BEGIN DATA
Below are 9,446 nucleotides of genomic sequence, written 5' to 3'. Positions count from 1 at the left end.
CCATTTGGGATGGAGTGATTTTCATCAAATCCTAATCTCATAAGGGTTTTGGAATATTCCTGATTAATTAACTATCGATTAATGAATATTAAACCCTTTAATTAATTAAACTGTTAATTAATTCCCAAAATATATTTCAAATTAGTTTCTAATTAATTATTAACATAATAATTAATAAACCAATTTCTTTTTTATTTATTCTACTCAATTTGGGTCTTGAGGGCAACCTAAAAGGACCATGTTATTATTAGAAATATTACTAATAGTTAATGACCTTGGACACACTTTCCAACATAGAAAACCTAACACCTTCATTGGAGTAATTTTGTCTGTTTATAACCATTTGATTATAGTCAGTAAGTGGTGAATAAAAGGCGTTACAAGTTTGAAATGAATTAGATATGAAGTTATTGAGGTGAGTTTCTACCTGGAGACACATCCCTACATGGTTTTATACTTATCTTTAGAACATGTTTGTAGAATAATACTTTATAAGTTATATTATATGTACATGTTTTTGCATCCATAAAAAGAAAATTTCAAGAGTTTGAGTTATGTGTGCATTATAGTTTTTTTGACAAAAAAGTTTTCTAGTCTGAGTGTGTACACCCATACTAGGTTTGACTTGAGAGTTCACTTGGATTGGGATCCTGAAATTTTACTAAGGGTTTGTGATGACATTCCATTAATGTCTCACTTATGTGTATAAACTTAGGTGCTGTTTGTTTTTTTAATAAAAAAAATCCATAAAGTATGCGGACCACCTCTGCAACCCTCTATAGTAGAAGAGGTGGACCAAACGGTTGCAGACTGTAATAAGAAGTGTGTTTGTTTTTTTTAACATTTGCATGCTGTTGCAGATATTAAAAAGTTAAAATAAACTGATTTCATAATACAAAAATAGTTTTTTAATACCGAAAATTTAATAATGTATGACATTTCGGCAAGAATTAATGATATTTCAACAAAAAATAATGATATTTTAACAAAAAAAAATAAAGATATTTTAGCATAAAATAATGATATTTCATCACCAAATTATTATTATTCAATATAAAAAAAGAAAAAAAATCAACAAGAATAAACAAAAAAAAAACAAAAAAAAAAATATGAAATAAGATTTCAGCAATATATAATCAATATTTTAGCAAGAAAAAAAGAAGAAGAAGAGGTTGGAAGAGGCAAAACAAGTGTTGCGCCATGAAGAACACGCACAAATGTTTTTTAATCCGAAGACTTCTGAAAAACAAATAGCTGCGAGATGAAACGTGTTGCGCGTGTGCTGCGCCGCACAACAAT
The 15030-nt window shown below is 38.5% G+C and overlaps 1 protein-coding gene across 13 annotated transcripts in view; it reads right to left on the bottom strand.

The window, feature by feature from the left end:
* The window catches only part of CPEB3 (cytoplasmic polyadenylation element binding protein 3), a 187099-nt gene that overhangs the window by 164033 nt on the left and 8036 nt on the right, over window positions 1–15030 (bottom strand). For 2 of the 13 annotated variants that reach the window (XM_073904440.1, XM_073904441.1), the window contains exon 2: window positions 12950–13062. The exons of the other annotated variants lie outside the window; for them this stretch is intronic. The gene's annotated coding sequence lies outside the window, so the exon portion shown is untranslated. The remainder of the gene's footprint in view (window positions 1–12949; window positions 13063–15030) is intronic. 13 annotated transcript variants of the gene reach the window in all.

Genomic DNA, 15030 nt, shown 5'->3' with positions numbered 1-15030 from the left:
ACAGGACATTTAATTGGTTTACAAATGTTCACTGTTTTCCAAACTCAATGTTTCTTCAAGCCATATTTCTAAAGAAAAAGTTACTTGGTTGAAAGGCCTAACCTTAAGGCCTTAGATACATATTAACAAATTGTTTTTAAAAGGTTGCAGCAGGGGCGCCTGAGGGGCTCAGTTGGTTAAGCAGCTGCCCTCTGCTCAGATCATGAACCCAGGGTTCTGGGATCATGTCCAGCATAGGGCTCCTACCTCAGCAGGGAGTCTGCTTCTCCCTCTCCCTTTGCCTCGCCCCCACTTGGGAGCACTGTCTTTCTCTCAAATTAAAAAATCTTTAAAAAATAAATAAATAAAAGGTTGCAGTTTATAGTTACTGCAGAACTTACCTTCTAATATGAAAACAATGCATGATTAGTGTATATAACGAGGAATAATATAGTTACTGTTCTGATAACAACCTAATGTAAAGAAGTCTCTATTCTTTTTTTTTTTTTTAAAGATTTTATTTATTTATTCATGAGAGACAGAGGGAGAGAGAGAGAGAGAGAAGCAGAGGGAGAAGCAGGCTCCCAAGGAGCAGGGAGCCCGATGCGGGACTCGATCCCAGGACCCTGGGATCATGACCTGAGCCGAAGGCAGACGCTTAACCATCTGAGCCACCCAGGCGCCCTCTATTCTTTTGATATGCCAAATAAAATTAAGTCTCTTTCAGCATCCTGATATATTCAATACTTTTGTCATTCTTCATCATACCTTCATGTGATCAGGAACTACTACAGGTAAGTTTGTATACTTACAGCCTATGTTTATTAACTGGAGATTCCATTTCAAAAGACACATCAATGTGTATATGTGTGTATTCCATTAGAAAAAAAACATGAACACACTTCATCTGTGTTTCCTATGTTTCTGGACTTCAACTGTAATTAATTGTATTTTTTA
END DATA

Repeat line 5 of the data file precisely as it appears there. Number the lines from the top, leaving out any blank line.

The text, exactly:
* The window catches only part of CPEB3 (cytoplasmic polyadenylation element binding protein 3), a 187099-nt gene that overhangs the window by 164033 nt on the left and 8036 nt on the right, over window positions 1–15030 (bottom strand). For 2 of the 13 annotated variants that reach the window (XM_073904440.1, XM_073904441.1), the window contains exon 2: window positions 12950–13062. The exons of the other annotated variants lie outside the window; for them this stretch is intronic. The gene's annotated coding sequence lies outside the window, so the exon portion shown is untranslated. The remainder of the gene's footprint in view (window positions 1–12949; window positions 13063–15030) is intronic. 13 annotated transcript variants of the gene reach the window in all.